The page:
Unweaving the Rainbow, by Richard Dawkins
By Richard Dawkins, Unweaving the Rainbow: Science, Delusion and the Appetite for Wonder. (Houghton Mifflin, 337 pp.)
The famous observation by C.P. Snow that science and the humanities form two separate, often antagonistic cultures is still largely true. At one extreme are number-crunching scientists, adverse to poetry or anything not easily quantifiable. At the other are poets, artists and writers who disdain science even while they benefit from its technologies. Richard Dawkins's book seeks to bridge this divide. His first major work, The Selfish Gene, had a wide and controversial impact on several disciplines. The holder of a chair endowed by Microsoft's Charles Simonyi and dedicated to furthering the public understanding of science, Dawkins has for two decades tenaciously and tendentiously defended evolutionary biology and genetics and used his understanding of them to promulgate an atheistic worldview.
This book represents a broadening of Dawkins's work as he shifts to defending science in general from its cultural detractors--a motley assortment of creationists, psychics, the academic left, and scientifically ill-informed literati who claim that science robs life of its mystery and poetry. The book's title is taken from a poem by John Keats. In the first section, Dawkins argues that the scientific process of unweaving the rainbow is filled with wonder and beauty. Discerning the physical laws that govern the propagation of light--a process begun by Newton's use of the prism--has led to some of the most fascinating and stunning discoveries about the nature of the universe. Dawkins uses the seemingly commonplace grocery store bar code to explain everything from the make-up of stars to the mechanics of sound and even the patterns of DNA. He emphasizes both the poetic and practical value of scientific discoveries.
In the second part, Dawkins defends science against those who misuse, abuse or criticize it. He is particularly withering in his attack on astrologers and psychics, but feminists, theologians, and TV programs like The X Files also receive their share of criticism. Dawkins regards interpretations of science by people in these fields as "bad poetry"--a label he gives to any opinion with which he disagrees. For example, he presents feminists who criticize the practice of science as uniformly wrong, and dismisses their real insights into how gender affects theorizing and practice.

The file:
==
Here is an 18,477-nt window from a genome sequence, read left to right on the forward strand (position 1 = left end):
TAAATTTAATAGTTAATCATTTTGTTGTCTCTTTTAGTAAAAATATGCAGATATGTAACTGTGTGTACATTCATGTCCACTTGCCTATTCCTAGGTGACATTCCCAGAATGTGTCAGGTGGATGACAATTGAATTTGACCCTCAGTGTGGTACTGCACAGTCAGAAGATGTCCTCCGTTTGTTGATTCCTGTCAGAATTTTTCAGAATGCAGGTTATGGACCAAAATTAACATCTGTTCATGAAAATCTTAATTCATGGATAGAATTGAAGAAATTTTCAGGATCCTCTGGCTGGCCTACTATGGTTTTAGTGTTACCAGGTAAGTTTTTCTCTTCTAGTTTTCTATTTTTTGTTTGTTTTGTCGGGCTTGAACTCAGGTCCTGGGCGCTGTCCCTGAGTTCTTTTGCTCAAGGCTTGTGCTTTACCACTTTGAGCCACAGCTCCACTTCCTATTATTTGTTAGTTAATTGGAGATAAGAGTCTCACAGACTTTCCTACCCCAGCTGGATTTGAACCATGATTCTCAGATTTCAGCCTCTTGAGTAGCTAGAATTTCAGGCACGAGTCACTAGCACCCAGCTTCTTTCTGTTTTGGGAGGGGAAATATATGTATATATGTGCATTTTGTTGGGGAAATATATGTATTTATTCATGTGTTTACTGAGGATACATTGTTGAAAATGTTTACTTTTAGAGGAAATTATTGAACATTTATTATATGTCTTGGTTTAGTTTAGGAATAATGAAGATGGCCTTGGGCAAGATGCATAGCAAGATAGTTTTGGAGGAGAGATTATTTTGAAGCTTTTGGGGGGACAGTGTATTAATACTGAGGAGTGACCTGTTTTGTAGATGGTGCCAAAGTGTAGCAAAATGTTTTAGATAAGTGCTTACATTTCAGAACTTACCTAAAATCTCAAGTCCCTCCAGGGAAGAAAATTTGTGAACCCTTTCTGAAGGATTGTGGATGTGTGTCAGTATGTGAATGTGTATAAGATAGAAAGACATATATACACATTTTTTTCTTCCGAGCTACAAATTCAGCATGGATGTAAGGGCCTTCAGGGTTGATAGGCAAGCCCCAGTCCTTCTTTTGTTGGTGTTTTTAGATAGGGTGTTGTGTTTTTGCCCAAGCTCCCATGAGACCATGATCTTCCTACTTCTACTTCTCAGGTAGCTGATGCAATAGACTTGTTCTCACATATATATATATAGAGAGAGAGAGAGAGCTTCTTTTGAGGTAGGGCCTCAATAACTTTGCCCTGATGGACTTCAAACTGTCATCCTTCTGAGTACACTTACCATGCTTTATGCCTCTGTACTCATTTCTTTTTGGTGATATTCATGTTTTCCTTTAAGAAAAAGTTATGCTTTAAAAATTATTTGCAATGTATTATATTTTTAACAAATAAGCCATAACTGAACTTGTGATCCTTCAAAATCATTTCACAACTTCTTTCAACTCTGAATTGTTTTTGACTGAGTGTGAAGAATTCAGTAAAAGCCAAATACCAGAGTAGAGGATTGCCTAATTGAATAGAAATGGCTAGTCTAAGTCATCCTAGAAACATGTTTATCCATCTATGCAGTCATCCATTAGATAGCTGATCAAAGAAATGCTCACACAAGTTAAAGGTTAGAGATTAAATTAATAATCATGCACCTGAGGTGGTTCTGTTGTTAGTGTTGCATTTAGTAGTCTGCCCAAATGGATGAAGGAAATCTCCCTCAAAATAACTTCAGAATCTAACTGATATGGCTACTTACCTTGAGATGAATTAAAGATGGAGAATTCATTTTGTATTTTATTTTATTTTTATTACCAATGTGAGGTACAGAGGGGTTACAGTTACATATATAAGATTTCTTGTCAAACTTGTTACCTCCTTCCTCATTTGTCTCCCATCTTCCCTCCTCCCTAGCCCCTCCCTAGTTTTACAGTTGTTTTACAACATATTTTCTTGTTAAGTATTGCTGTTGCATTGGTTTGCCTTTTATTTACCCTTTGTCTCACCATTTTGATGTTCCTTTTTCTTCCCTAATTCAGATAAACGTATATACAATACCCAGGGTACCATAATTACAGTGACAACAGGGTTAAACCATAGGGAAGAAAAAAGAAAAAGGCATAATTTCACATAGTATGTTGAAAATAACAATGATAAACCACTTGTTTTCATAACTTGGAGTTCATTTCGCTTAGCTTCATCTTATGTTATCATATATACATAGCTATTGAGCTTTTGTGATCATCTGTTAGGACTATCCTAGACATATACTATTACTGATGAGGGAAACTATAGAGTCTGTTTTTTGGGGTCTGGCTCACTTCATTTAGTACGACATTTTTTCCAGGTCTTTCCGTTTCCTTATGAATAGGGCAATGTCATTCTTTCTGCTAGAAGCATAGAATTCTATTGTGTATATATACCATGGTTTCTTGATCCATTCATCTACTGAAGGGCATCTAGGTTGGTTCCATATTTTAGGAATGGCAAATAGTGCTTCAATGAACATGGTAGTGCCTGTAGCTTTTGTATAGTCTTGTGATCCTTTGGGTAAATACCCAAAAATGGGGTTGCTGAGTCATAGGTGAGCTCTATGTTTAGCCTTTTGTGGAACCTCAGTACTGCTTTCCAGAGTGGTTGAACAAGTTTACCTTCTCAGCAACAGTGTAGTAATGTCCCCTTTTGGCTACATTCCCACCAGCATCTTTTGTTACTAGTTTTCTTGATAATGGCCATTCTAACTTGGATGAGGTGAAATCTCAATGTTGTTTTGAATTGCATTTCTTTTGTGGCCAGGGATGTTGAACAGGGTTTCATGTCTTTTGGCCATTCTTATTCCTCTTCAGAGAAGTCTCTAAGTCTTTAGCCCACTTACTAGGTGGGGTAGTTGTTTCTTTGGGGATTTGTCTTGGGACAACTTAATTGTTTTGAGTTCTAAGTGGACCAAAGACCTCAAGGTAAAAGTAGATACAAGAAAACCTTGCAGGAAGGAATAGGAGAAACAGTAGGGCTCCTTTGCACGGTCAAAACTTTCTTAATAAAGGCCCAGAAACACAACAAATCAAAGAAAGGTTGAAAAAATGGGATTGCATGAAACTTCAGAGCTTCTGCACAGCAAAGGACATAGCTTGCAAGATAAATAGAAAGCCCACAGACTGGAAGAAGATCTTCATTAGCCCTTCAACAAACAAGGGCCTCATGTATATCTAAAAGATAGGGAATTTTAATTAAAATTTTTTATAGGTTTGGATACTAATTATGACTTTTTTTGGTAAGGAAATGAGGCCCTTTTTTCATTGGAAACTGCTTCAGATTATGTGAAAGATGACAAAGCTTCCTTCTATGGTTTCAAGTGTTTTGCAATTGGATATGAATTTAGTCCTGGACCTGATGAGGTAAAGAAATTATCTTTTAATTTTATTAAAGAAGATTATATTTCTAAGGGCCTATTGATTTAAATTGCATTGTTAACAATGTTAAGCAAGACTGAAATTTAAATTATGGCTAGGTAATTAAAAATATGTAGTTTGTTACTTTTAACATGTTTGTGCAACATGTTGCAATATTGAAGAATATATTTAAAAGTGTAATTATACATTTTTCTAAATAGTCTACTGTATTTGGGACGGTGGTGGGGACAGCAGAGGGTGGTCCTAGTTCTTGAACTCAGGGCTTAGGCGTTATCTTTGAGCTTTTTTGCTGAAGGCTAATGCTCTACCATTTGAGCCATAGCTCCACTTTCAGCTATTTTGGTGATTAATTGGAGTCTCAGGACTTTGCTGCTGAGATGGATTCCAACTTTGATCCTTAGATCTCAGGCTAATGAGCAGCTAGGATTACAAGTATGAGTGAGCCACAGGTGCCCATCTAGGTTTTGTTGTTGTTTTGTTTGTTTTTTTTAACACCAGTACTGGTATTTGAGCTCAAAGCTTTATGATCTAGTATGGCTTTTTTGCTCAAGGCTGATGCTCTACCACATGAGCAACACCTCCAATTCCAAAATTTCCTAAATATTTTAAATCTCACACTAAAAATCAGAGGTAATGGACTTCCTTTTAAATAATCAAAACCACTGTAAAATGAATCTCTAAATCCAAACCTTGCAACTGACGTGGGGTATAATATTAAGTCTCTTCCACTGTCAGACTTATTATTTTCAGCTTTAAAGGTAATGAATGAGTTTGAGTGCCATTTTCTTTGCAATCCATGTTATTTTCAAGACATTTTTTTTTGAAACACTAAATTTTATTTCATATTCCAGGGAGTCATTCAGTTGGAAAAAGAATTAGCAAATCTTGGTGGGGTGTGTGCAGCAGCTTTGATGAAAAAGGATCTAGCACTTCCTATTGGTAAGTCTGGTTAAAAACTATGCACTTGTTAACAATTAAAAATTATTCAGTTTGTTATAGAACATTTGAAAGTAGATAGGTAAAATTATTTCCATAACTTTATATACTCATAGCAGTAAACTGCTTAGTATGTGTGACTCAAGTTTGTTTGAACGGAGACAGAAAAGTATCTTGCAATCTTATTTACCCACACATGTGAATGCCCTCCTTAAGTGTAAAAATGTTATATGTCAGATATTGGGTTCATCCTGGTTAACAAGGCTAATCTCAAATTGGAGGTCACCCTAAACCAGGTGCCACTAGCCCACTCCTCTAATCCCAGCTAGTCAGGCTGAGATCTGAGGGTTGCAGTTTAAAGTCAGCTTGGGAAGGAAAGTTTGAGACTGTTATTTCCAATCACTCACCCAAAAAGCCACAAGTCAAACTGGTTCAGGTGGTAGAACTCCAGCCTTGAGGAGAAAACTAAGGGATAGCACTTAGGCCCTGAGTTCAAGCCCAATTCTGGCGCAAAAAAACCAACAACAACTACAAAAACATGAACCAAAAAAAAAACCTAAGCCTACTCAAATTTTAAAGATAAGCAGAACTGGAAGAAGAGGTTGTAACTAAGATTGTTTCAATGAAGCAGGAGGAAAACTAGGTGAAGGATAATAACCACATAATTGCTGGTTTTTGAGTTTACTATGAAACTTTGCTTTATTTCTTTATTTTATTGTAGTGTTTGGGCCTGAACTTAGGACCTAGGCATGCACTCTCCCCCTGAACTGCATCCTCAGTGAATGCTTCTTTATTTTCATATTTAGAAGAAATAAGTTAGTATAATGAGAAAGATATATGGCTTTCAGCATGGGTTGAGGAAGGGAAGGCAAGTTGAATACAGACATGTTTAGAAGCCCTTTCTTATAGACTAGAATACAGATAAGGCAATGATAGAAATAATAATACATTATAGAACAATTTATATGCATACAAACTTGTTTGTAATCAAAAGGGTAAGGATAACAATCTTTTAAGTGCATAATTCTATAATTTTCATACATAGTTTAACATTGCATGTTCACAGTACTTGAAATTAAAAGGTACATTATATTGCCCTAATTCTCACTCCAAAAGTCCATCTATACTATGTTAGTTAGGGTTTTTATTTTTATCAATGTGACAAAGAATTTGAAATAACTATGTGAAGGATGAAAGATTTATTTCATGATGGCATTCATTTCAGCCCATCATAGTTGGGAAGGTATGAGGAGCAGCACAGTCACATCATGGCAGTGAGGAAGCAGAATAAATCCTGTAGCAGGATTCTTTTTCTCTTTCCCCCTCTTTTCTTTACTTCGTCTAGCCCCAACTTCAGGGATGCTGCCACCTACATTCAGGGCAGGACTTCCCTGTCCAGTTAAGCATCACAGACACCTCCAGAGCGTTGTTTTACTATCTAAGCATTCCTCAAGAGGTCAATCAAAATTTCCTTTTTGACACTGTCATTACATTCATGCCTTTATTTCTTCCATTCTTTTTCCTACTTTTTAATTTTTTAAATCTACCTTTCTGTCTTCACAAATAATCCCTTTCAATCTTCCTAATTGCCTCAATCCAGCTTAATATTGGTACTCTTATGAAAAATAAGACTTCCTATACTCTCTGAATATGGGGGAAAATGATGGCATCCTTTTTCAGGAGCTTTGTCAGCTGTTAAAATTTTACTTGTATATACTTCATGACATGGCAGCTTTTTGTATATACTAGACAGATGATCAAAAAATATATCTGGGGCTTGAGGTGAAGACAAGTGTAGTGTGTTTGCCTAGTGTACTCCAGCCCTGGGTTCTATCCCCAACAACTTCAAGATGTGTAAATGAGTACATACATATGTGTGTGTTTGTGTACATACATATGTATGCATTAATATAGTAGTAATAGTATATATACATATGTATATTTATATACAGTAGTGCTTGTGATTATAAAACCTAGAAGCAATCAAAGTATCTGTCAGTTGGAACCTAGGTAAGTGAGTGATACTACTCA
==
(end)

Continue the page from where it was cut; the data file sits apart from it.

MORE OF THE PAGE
Dawkins concludes with a loose assortment of essays that address the question of human nature and meaning, often relying on themes and ideas he has presented in previous books. He discusses a range of topics--from visual perception to the biology of cooperation--to show how the human mind reweaves the rainbow. His point, again, is the poetic grandeur of science. "Einstein's noble spacetime curve upstages the curve of Yahweh's covenantal bow and cuts it down to size," Dawkins claims. His statement that Keats and Newton together could hear the galaxy sing ignores the possibility that they might hear it in a different key.
Though this book is readable, informative and insightful, it is marred by a rigid, mechanistic conception of science that brooks no external criticism and that claims to be the sole criterion of truth. Dawkins's promotion of science as a hegemonic worldview that allows for little plurality and only scientifically correct poetry is the kind of thing that leads many to be suspicious of science in the first place.